Tuesday, December 9, 2008

About That Meaning and Legacy Stuff

Sunday the FFM brought up an important conversation about meaning... meaning or purpose in people's lives, people wanting to leave a legacy, and how or why we even would construct such a thing if in the long run it doesn't mean anything. It was a long discussion, and I won't recreate all that here because it was personal, too, but I know where I stand in all that stuff and will say for the million and fortieth time that if I didn't construct meaning on a daily basis, then I would have driven the car off the cliff and put an end to my own life long ago. That's just the way it is.

And this is how it is, too, along the lines of at least doing what we can to, if not only to not hurt others while we all have that brief burp of time together, then to actually make some attempt to ease suffering:
Secret Santas in 3 states spread cheer, $100 bills
By CHERYL WITTENAUER, Associated Press Writer Cheryl Wittenauer, Associated Press Writer – Fri Dec 5
ST. LOUIS – At a suburban Goodwill store on Friday, Theresa Settles selected a large, black comforter to warm her family until she can raise the money to turn the gas heat back on. A petite woman approached, her face obscured by dark sunglasses and a wrapped winter scarf, and handed Settles two $100 bills stamped with the words "secret Santa." "The only condition," she said, "is that you do something nice for someone. Pass it on."...

...The secret Santa was a protege of Kansas City's undercover gift giver, Larry Stewart, who died of cancer nearly two years ago. Stewart roamed city streets each December doling out $100 bills to anyone who looked like they might need a lift.

Before his death in January 2007, Stewart told a friend how much he would miss his 26 years of anonymous streetside giving, during which he gave away about $1.3 million. Stewart, from the city suburb of Lee's Summit, made millions in cable television and long-distance telephone service.
The friend promised Stewart he would be a secret Santa the next year. "He squeezed my hand and that was it," said the Kansas City Santa, who would say only that he was an area businessman and investor. "I honored a promise."

Two secret Santas, one from the Kansas City area and the other from the St. Louis area, descended on thrift stores, a health clinic, convenience store and small auto repair shop to dole out $20,000 in $100 bills, hugs and words of encouragement to unsuspecting souls in need.

In this economy, they weren't hard to find....

...For the secret Santas, it's not about keeping Stewart's memory alive as much as the meaning behind his legacy.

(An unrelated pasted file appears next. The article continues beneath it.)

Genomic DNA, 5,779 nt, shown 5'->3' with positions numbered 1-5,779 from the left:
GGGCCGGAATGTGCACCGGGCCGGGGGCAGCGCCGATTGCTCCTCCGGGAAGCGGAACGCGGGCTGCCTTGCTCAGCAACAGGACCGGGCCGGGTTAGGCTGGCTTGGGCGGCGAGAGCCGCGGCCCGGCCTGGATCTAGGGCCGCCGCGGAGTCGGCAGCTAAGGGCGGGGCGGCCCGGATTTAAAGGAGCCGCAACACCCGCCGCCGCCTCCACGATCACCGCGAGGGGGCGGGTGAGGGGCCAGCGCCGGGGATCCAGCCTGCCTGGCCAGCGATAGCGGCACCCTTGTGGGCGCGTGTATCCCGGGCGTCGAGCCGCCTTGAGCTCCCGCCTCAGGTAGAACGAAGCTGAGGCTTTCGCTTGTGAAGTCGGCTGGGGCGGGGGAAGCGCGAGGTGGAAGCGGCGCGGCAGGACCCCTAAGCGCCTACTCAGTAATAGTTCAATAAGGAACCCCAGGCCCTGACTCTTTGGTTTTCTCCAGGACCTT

"It's not about the man, it's not about the money, it's about the message," the Kansas City Santa said. "Anyone can be a secret Santa with a kind word, gesture, a helping hand."

He said the money is given without judgment, but on the condition that the receiver pass along a kindness to someone else. Stewart began his holiday tradition at a restaurant in December 1979, after he had just been fired. He gave a waitress $20 and told her to keep the change and was struck by her gratitude....

...The secret Santas want to expand their operation to every state, but so far only nine givers operate in Charlotte, N.C., Phoenix, St. Louis and Kansas City. They plan to start giving in Detroit this holiday season.
On the Net:
Secret Santa World, http://secretsantaworld.net/
Well, crap; that's pretty nice, right? I mean, we can leave it at that for now.

In Vigilance and Virtue (Fall 2008 "Culture"), an essay considering the actions of Nazi leader Adolph Eichmann, who organized transport of Jews to concentration camps, Amy Gilbert says, "French philosopher Chantal Delsol, in her penetrating book Icarus Fallen, points to two opposed trends in our responses to evil: unexamined indignation and a priori absolution. The first is evident in popular responses to events such as the 9/11 terrorist attacks or the Rwanda genocide: we voice our outrage and disorientation in quick and sometimes indiscriminate blame, accompanied in the media by replaying images of the events over and over again. The repetition is necessary, for we quickly reach the limits of our ability to articularly express our moral intuitions and judgments. The second trend generally emerges in response to more everyday situations, though it sometimes follows blind indignation n our processing of horrific events. In this mode, we excuse wrongdoing by denying the responsibility of the perpetrators. We identify some deterministic factor- upbringing, genes, neurochemistry- as the real culprit behind the transgression. And so we transform vices into pathologies for which people cannot be answerable."

(I just want to say that latter part scares the crap out of me.)